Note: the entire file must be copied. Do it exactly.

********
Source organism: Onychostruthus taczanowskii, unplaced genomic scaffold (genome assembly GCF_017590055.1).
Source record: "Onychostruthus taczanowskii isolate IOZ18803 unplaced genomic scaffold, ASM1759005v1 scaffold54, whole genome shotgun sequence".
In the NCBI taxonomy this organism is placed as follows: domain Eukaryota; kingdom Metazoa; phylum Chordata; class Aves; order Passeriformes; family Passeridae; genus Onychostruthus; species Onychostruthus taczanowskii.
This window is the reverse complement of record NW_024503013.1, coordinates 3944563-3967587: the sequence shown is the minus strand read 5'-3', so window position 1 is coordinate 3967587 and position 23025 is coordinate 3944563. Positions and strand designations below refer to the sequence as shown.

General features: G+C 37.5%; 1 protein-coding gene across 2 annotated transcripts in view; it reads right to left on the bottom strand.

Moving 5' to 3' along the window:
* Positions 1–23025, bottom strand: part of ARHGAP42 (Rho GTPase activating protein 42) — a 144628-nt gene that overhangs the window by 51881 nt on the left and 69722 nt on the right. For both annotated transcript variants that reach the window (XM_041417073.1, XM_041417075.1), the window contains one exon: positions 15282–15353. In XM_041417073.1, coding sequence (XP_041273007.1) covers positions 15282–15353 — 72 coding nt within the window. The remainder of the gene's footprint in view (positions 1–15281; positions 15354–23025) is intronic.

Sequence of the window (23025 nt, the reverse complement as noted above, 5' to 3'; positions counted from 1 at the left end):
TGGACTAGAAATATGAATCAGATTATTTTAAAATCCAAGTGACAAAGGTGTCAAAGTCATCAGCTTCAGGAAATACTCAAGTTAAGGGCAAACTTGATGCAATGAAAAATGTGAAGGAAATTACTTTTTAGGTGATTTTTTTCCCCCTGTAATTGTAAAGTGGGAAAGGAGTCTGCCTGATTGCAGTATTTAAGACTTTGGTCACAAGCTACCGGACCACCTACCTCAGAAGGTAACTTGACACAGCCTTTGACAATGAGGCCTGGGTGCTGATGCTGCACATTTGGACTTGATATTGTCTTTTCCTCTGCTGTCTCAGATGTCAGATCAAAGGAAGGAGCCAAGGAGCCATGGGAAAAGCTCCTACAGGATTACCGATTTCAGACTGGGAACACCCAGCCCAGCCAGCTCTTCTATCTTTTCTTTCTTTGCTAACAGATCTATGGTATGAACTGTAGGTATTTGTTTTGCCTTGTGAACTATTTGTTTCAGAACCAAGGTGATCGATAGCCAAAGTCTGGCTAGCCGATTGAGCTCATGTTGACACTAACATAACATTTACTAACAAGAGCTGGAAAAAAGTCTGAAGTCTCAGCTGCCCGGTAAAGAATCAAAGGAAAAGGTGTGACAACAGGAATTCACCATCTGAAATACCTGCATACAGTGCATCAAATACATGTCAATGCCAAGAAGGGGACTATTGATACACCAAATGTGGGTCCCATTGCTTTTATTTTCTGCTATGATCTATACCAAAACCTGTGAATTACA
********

Source organism: Onychostruthus taczanowskii, unplaced genomic scaffold (genome assembly GCF_017590055.1).
Source record: "Onychostruthus taczanowskii isolate IOZ18803 unplaced genomic scaffold, ASM1759005v1 scaffold54, whole genome shotgun sequence".
In the NCBI taxonomy this organism is placed as follows: domain Eukaryota; kingdom Metazoa; phylum Chordata; class Aves; order Passeriformes; family Passeridae; genus Onychostruthus; species Onychostruthus taczanowskii.
This window is the reverse complement of record NW_024503013.1, coordinates 3944563-3967587: the sequence shown is the minus strand read 5'-3', so window position 1 is coordinate 3967587 and position 23025 is coordinate 3944563. Positions and strand designations below refer to the sequence as shown.

General features: G+C 37.5%; 1 protein-coding gene across 2 annotated transcripts in view; it reads right to left on the bottom strand.

Moving 5' to 3' along the window:
* Positions 1–23025, bottom strand: part of ARHGAP42 (Rho GTPase activating protein 42) — a 144628-nt gene that overhangs the window by 51881 nt on the left and 69722 nt on the right. For both annotated transcript variants that reach the window (XM_041417073.1, XM_041417075.1), the window contains one exon: positions 15282–15353. In XM_041417073.1, coding sequence (XP_041273007.1) covers positions 15282–15353 — 72 coding nt within the window. The remainder of the gene's footprint in view (positions 1–15281; positions 15354–23025) is intronic.

Sequence of the window (23025 nt, the reverse complement as noted above, 5' to 3'; positions counted from 1 at the left end):
TGGACTAGAAATATGAATCAGATTATTTTAAAATCCAAGTGACAAAGGTGTCAAAGTCATCAGCTTCAGGAAATACTCAAGTTAAGGGCAAACTTGATGCAATGAAAAATGTGAAGGAAATTACTTTTTAGGTGATTTTTTTCCCCCTGTAATTGTAAAGTGGGAAAGGAGTCTGCCTGATTGCAGTATTTAAGACTTTGGTCACAAGCTACCGGACCACCTACCTCAGAAGGTAACTTGACACAGCCTTTGACAATGAGGCCTGGGTGCTGATGCTGCACATTTGGACTTGATATTGTCTTTTCCTCTGCTGTCTCAGATGTCAGATCAAAGGAAGGAGCCAAGGAGCCATGGGAAAAGCTCCTACAGGATTACCGATTTCAGACTGGGAACACCCAGCCCAGCCAGCTCTTCTATCTTTTCTTTCTTTGCTAACAGATCTATGGTATGAACTGTAGGTATTTGTTTTGCCTTGTGAACTATTTGTTTCAGAACCAAGGTGATCGATAGCCAAAGTCTGGCTAGCCGATTGAGCTCATGTTGACACTAACATAACATTTACTAACAAGAGCTGGAAAAAAGTCTGAAGTCTCAGCTGCCCGGTAAAGAATCAAAGGAAAAGGTGTGACAACAGGAATTCACCATCTGAAATACCTGCATACAGTGCATCAAATACATGTCAATGCCAAGAAGGGGACTATTGATACACCAAATGTGGGTCCCATTGCTTTTATTTTCTGCTATGATCTATACCAAAACCTGTGAATTACA